DARK SKY DESTINATION
Tonto National Park’s designation as an International Dark Sky Park in 2019 helps them protect the night sky as it would have been seen by the Salado 700 years ago. This protection prevents the park from creating light pollution that would obscure the night sky and also protects the nocturnal animals that live in the area.
This protection extends to the night sky heritage of the Salado people. Archaeologists believe the Salado used the night sky to navigate extensive trade networks throughout the Southwest as they traded the cotton they grew for pottery and shells from other areas. Observing the night sky was also important for tracking the changing seasons to determine their agricultural calendar. Protecting Tonto’s dark skies also helps archaeologists in studying the relationship the Salado had with the night sky.
In a continual celebration of the park’s dark skies, it usually offers Night Sky Programs from November through April. This is in keeping with the National Park system’s motto of “Half the Park is after Dark”.
For more information about Tonto National Monument, visit https://www.nps.gov/tont/
OTHER THINGS TO DO IN THE AREA
Roosevelt Lake is located at the bottom of the hill from Tonto National Monument. It is the largest lake in Central Arizona and a favorite for people who want to enjoy water recreation. A full-service marina offers boat mooring and boat rentals. There is an RV park that hosts tents, campers, and RVs right at the lake’s edge. Or stay the night in the floating hotel room that can accommodate up to 8 people. Grab a delicious meal at Ffinch’s Waterfront Kitchen & Bar. For more information, visit https://rlmaz.com
Theodore Roosevelt Dam
Built between 1905-1911, this dam was once the world’s tallest masonry dam. It was built to control the flow of the Salt River, harness the water for irrigation to turn the desert into farmable land, and create hydroelectric power for the Phoenix Valley. There is an outdoor visitor’s area on the south side of the dam where you can walk down to an observation point that contains informational plaques. For more information, visit https://www.srpnet.com/water/dams/roosevelt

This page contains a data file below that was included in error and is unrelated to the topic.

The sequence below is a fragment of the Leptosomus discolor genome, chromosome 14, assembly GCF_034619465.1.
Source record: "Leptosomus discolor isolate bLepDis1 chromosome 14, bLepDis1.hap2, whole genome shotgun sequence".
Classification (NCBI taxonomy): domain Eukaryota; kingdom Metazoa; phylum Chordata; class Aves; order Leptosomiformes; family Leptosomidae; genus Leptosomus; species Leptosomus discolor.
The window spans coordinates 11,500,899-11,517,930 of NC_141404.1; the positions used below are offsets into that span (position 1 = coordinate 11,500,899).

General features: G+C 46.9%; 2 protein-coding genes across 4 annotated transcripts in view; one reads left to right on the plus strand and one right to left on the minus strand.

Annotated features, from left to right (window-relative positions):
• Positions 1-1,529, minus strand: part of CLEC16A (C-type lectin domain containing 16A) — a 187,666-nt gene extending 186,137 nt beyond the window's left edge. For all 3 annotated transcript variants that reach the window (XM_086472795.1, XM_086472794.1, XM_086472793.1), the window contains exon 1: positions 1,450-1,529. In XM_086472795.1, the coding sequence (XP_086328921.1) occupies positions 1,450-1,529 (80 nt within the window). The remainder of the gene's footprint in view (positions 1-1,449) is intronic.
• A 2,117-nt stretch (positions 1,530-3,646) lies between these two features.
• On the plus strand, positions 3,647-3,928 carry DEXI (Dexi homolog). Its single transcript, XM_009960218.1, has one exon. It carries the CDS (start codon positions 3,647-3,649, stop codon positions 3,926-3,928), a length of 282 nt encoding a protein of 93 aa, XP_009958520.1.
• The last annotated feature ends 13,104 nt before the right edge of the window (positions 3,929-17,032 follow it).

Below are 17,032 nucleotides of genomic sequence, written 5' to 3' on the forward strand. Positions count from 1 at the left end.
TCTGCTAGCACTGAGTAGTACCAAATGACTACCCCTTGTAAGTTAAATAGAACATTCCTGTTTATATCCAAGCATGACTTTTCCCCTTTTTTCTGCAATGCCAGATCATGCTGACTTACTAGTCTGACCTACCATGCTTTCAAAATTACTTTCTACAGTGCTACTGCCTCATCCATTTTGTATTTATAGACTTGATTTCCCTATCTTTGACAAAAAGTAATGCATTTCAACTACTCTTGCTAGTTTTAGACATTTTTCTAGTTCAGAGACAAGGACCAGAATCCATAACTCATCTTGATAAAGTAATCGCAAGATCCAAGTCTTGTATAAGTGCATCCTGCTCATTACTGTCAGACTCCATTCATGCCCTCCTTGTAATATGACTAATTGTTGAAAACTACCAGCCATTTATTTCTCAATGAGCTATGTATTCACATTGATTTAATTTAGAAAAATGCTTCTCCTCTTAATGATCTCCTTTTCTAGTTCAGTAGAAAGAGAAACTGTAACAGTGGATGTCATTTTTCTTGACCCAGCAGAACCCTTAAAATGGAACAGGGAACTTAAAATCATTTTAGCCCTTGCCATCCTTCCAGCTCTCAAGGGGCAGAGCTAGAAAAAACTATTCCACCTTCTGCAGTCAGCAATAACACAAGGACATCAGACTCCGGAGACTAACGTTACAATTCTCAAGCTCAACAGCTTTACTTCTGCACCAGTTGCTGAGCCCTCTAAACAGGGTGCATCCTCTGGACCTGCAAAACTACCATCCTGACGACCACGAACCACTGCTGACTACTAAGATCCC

The Apache Trail is the drive of a lifetime. It starts at Apache Junction at US60, runs up to Roosevelt Dam, then heads east to its terminus in Globe, Arizona. It passes through rugged desert mountains and near steep canyon lakes. The narrow, winding, unpaved road is not recommended for SUVs or RVs. The ancient Anasazi used this trail to trade with the Hohokam, and other tribes may have used it to migrate between their winter and summer homes.
When plans were made to build the Roosevelt Dam, construction to turn this trail into a road began in 1903. Apache Indians provided most of the labor. They usually brought their wives and children to stay with them as they continued their way of life while building the road. For more information, visit https://www.americansouthwest.net/arizona/apache_trail/
This small community is full of rich Old West history. It is near the midpoint of the Legendary Old West Highway that runs from Apache Junction, Arizona to Lordsburg, New Mexico. Visit the Besh-Ba-Gowah Archeological Park, the Gila County Historical Museum, the Cobre Valley Center for the Arts, and the nearby Boyce Thompson Arboretum. For more information, visit http://www.globeaz.gov/